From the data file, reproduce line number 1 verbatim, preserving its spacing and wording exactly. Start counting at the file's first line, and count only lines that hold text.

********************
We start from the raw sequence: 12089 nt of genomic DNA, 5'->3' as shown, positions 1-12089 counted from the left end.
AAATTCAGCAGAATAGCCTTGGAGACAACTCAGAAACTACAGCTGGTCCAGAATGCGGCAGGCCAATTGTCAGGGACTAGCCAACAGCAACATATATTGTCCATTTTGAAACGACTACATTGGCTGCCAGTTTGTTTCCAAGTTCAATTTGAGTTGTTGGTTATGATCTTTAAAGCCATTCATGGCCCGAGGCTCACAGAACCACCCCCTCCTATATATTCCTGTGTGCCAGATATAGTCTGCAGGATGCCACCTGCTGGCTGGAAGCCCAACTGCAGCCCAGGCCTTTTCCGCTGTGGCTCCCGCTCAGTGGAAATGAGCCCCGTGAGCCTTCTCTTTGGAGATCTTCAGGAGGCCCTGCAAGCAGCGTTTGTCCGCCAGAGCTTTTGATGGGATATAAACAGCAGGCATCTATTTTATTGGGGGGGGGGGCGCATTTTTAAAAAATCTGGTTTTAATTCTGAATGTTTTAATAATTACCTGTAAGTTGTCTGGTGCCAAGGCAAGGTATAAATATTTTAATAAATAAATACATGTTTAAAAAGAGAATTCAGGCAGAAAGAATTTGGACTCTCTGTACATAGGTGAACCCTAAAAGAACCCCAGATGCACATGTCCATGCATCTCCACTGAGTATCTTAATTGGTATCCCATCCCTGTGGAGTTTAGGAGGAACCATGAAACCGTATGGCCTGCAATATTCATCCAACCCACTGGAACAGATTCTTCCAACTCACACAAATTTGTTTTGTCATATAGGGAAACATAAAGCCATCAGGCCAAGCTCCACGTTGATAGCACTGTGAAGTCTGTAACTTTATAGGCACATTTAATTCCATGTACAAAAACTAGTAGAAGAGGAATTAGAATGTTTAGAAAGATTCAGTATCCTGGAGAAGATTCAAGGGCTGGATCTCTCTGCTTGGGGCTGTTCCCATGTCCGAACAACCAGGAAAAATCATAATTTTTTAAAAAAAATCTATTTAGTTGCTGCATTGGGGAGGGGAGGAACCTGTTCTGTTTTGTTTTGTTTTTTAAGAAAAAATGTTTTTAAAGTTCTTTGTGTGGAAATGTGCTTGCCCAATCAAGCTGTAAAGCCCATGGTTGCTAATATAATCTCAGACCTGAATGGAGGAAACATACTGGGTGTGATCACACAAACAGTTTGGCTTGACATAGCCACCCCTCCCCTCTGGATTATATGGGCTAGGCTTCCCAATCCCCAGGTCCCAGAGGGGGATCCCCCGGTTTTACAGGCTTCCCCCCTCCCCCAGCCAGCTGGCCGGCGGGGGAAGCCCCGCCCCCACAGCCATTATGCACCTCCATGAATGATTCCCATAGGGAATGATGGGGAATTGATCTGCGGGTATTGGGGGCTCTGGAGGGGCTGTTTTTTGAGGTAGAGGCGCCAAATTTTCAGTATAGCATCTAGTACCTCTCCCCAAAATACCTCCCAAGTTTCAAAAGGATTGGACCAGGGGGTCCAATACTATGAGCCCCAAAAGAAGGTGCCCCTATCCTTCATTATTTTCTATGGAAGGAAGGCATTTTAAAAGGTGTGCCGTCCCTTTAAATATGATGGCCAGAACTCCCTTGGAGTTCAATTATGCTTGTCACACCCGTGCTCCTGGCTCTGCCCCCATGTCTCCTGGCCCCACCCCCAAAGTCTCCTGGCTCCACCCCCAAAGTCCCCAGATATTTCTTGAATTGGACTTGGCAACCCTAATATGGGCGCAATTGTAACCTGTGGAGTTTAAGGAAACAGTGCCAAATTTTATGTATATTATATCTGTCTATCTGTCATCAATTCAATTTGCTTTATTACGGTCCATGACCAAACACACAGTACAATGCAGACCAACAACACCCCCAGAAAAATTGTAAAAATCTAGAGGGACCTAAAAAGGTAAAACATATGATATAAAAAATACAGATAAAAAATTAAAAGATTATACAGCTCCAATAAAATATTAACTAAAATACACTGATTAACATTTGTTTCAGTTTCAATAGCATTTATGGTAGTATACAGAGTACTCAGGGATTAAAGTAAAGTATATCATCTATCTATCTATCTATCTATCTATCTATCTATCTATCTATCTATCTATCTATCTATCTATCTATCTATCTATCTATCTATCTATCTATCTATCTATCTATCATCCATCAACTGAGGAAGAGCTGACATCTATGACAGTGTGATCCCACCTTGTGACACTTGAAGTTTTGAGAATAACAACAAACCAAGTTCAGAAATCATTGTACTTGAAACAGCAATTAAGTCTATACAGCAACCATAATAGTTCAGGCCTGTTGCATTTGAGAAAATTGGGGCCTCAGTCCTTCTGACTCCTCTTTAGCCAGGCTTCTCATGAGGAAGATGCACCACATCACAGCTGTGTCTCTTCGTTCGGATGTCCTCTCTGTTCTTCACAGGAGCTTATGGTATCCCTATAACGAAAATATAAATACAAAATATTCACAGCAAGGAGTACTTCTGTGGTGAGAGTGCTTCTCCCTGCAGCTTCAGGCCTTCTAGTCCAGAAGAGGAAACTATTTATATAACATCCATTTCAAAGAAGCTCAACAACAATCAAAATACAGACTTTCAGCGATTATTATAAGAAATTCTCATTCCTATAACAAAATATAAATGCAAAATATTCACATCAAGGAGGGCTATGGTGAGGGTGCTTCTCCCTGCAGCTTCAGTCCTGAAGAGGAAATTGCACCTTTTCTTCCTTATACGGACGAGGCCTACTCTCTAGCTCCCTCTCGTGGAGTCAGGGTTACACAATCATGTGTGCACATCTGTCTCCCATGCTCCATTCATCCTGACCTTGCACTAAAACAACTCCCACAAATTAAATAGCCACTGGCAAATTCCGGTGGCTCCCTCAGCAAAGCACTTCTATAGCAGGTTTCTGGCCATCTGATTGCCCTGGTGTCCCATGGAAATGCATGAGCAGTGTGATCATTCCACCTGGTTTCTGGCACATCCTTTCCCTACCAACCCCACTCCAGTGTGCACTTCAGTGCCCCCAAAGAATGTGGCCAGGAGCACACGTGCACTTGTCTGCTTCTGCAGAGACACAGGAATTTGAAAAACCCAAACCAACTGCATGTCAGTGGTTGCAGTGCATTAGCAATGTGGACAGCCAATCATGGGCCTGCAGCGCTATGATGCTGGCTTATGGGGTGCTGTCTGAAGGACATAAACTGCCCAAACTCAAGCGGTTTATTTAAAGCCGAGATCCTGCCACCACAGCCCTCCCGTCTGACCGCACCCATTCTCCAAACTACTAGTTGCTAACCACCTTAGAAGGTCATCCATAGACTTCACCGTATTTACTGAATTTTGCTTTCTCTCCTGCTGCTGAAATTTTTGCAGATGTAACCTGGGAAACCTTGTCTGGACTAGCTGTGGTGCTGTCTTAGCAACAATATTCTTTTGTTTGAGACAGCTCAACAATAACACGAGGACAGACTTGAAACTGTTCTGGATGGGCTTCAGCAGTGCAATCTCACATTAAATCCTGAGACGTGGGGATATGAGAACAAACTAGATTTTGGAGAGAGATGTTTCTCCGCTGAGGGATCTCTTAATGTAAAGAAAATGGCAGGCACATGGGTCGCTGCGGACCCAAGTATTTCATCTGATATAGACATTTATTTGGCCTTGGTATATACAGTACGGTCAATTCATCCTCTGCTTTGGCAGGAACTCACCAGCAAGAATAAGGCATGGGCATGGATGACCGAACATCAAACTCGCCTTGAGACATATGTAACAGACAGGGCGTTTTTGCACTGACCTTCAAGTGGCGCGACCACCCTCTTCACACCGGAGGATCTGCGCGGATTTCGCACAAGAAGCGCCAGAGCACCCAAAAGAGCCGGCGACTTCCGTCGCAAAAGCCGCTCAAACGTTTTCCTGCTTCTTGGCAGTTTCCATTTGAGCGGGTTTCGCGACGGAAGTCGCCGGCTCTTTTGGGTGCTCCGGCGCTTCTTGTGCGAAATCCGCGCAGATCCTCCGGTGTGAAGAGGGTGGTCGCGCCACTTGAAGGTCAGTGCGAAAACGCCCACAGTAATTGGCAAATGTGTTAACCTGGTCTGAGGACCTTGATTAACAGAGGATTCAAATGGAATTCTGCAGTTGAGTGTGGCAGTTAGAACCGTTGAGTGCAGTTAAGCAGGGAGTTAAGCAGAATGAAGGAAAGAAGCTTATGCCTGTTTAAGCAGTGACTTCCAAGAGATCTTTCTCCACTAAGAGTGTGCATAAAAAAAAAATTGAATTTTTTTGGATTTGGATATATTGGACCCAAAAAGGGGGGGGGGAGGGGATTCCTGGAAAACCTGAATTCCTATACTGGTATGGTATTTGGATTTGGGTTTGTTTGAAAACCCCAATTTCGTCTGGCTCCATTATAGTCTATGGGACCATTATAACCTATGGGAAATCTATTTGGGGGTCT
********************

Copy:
We start from the raw sequence: 12089 nt of genomic DNA, 5'->3' as shown, positions 1-12089 counted from the left end.